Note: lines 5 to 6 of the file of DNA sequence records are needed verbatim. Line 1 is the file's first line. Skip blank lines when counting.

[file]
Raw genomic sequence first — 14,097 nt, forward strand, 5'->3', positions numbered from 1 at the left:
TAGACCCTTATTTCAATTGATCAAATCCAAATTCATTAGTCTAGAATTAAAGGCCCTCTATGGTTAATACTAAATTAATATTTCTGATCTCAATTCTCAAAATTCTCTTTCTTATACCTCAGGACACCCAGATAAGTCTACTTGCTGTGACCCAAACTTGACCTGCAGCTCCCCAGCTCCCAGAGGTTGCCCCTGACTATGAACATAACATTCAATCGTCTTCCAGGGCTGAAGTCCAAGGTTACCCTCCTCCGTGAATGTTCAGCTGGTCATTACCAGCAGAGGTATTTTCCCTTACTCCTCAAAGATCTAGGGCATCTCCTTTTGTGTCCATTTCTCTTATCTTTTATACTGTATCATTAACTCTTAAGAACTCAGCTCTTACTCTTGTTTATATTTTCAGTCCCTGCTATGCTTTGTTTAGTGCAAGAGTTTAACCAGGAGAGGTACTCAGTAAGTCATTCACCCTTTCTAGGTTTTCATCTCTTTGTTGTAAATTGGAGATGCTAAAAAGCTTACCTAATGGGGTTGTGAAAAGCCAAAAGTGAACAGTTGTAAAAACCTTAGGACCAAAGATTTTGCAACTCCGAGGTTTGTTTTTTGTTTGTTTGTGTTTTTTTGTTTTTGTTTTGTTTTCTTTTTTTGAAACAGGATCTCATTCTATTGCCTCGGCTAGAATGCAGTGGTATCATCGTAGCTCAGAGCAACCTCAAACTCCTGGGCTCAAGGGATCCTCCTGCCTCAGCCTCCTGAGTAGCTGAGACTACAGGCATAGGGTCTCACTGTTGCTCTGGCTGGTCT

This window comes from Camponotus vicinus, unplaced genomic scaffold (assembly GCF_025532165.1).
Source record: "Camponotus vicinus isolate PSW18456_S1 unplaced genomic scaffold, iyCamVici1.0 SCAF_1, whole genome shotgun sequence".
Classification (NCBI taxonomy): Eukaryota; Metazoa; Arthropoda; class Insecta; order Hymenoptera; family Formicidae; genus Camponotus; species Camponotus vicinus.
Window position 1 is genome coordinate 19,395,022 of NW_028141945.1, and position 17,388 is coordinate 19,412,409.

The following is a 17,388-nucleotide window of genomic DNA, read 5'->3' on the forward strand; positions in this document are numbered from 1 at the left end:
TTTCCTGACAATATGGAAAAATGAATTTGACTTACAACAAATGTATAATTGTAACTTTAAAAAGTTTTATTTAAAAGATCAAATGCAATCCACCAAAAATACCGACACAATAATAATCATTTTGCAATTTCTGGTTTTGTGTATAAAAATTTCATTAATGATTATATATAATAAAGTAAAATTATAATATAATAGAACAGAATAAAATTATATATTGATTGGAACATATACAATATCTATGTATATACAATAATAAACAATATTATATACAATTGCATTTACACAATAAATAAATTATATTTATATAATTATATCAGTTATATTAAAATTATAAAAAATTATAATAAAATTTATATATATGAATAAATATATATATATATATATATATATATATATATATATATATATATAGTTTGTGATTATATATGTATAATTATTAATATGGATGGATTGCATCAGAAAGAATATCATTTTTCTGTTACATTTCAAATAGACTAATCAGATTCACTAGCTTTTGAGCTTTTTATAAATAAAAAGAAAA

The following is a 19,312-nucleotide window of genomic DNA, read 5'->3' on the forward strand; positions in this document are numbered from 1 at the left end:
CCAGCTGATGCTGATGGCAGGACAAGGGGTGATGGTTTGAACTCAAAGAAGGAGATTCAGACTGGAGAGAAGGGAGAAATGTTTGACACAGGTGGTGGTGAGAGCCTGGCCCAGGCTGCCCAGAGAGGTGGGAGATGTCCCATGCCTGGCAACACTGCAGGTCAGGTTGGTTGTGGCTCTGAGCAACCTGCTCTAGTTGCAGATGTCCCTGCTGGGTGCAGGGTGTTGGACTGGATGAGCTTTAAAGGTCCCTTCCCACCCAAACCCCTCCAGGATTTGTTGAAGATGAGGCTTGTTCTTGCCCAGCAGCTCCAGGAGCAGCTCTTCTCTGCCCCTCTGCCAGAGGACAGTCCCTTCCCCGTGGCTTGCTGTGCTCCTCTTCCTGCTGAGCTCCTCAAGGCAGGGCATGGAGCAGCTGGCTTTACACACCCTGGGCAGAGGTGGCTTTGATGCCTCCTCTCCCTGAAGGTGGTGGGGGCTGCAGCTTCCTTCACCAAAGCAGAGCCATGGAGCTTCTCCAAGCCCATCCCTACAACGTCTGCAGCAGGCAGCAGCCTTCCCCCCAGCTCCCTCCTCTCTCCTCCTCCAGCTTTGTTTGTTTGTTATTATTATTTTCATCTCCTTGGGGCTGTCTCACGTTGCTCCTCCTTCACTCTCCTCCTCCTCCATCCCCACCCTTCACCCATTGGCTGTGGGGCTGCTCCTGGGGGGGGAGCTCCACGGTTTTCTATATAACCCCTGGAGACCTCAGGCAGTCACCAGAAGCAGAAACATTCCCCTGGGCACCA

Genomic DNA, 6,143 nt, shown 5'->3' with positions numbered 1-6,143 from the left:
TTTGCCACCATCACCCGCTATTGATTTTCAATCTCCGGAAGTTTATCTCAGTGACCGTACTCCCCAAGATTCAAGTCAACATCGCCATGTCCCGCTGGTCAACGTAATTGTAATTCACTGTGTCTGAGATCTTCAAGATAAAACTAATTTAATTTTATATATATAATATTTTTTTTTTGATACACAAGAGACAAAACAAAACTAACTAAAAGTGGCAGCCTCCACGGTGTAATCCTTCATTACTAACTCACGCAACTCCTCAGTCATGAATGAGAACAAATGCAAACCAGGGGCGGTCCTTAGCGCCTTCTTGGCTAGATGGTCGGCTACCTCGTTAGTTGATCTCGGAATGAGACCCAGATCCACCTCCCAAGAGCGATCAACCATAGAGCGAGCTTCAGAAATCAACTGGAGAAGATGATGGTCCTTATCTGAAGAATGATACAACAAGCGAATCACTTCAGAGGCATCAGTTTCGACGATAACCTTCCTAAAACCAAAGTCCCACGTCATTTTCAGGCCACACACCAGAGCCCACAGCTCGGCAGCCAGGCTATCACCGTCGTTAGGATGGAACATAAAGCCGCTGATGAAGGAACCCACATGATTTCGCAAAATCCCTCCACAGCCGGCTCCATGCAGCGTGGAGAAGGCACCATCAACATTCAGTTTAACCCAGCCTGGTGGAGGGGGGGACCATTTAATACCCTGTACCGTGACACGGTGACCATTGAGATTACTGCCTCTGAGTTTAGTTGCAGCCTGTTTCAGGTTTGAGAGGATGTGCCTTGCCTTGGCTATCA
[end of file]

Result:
Classification (NCBI taxonomy): Eukaryota; Metazoa; Arthropoda; class Insecta; order Hymenoptera; family Formicidae; genus Camponotus; species Camponotus vicinus.
Window position 1 is genome coordinate 19,395,022 of NW_028141945.1, and position 17,388 is coordinate 19,412,409.